In 1994, Conservative PM John Major divided up the network and allowed private rail companies to bid to run different franchises. He believed that private firms would increase efficiency through reducing costs and cutting waste.

But rail is a “natural monopoly”, says Colin Bamford, professor of transport and logistics at the University of Huddersfield. The very high costs of laying track and building a network prohibit the entry of a competitor company – so the company with the 7-10 year contract is the only company operating.

“I’m an economist, and most economists will tell you that railways are almost a privatisation too far. Even Margaret Thatcher pulled out of privatising them,” he said.

“Railways are a natural monopoly in the sense that it doesn’t make sense for there to be competition, running trains on the same railway… it should be run by one outfit.”

Rail expert Christian Wolmar has slammed the UK rail privatisation for creating a “system of pretend capitalism, which involved the fragmentation of a coherent but complex industry into a series of interdependent companies motivated by private profit rather than public service”.

The need to make profit disincetivises companies from investing in infrastructure. When private firms are profitable, their shareholders benefit, but when they fail, the taxpayer has to bailout the service – and many UK rail companies have already been taken into public hands.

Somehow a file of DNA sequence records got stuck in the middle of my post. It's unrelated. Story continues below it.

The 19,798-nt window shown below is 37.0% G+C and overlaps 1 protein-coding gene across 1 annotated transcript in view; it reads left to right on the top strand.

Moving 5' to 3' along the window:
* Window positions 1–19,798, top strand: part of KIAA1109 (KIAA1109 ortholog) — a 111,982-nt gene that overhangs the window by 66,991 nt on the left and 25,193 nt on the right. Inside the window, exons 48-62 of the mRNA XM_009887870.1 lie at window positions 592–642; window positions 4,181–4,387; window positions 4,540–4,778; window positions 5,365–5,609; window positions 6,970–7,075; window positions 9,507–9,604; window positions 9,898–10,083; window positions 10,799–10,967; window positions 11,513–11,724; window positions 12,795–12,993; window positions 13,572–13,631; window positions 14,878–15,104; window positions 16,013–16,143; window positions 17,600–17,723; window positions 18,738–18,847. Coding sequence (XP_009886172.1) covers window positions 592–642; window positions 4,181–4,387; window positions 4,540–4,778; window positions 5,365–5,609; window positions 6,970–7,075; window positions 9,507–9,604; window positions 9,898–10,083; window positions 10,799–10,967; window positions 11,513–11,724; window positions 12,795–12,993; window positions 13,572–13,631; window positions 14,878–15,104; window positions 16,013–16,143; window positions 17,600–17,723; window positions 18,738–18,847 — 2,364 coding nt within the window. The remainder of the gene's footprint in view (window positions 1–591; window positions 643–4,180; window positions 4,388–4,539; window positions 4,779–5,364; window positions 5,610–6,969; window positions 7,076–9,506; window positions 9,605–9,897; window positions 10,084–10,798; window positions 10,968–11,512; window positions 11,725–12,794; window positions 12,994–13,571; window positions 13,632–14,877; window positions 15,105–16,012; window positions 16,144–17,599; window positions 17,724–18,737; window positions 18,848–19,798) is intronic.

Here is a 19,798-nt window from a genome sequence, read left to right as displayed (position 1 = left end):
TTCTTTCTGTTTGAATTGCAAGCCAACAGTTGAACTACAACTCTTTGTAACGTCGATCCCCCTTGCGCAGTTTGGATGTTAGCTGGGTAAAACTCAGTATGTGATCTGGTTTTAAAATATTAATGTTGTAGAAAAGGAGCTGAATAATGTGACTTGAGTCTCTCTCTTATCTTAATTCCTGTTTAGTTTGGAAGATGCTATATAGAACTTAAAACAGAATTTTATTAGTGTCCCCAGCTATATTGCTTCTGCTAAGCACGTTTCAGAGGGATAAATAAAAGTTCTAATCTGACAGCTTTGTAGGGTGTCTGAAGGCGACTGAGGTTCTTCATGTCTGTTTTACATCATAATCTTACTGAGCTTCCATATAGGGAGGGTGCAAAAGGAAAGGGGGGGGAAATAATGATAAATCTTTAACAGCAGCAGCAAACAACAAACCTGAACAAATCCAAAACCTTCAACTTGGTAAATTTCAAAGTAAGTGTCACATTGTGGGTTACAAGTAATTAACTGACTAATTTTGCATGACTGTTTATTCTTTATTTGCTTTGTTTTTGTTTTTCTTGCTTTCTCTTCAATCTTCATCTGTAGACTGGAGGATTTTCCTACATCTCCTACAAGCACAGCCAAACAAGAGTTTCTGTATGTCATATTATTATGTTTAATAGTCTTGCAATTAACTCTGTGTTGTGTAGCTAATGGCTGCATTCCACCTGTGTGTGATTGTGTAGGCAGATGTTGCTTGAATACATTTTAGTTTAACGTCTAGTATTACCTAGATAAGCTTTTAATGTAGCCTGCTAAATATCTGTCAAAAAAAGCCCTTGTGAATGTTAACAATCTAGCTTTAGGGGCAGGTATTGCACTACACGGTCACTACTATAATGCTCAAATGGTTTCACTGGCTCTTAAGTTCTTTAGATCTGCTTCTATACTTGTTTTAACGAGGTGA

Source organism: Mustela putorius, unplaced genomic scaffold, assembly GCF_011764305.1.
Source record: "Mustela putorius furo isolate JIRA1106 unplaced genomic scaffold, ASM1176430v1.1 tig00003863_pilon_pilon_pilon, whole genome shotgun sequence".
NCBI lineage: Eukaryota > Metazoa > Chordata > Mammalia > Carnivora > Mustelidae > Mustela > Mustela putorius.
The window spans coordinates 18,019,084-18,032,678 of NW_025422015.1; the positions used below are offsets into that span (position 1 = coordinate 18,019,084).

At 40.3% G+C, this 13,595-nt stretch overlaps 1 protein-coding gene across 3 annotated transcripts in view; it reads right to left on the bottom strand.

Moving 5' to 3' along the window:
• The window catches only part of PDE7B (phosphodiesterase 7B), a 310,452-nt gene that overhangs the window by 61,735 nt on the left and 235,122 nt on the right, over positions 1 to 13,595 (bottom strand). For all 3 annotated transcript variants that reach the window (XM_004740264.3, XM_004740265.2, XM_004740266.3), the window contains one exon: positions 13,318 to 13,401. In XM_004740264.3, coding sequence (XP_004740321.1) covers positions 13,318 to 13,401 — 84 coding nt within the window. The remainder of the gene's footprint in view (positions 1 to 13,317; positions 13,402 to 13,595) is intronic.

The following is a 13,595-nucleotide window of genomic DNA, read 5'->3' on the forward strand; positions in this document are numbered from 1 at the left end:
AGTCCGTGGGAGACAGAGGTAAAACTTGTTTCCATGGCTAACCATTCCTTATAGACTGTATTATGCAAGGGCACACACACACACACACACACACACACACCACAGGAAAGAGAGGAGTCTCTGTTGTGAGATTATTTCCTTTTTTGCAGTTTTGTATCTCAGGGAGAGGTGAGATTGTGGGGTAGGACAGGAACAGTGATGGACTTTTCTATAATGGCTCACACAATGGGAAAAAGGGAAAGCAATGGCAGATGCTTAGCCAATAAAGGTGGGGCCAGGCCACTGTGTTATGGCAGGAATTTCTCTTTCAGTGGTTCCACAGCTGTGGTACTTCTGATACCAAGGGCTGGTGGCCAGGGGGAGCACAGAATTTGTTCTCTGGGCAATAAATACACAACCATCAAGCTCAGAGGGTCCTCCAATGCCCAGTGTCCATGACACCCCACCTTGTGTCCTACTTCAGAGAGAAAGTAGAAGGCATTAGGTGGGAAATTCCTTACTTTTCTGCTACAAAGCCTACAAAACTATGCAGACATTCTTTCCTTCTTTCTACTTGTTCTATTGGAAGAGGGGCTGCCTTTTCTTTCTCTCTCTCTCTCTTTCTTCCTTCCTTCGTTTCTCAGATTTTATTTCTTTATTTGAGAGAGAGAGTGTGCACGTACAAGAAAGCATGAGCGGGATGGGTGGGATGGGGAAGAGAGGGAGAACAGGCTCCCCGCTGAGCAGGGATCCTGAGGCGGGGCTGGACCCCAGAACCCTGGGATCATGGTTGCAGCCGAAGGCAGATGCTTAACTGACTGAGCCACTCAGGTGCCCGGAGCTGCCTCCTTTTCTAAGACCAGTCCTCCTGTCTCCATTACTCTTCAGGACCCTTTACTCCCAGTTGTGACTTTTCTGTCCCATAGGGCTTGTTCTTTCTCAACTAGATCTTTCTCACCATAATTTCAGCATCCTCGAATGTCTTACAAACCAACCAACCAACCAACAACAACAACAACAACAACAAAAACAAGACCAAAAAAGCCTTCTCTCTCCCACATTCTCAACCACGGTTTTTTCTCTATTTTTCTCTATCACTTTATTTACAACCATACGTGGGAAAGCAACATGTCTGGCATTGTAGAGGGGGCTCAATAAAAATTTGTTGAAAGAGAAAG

“People don’t realise the extent that nationalisation has already happened,” said Bruce Williamson from RailFuture.

“Franchising is dead and buried,” he added. “The train operating companies run on a fixed price contract, and they do what the Department for Transport tells them to do. So they have very little room for manoeuvre themselves. They’re just sort of contractors running a nationally coordinated rail system.”

ScotRail, Welsh Railways, the East Coast Main Line, Transpennine, Northern, Southeastern and the Caledonian Sleeper are all already in public ownership. Railtrack failed in private hands so publicly owned Network Rail was created in 2002 to look after rail infrastructure and major stations.

Even the Tories support some level of streamlining. The government’s proposal for rail reform – published in a draft bill in February – includes the creation of a new public sector body named Great British Railways (GBR). The ‘guiding body’ would be responsible for rail infrastructure and awarding private contracts.

“The Tories will retain as much private sector involvement as possible,” said Williamson.

This is a bad idea, insisted professor Bamford.

“Rail is so important for our future transport sustainability that it’s wrong for it to be in the hands of profit-making companies,“ he said.

Will the policy bring down ticket prices?

Unfortunately, the high cost of maintaining rail infrastructure means that fare prices won’t necessarily fall that much.

“You can’t bet on that. It depends on what other restraints there are around government spending,” professor Bamford said.

If fares are to come down, the next government will need to commit to rail investment and to subsidising rail fares – a policy RailFuture has called for.

“There is sort of real hypocrisy on the part of the [current] government ­– they have frozen fuel duty for motorists for 12 years,” Williamson said.

“They can find the money to sweeten the deal for motorists, and yet when it comes to green transport they’re continuing to shaft the traveller.”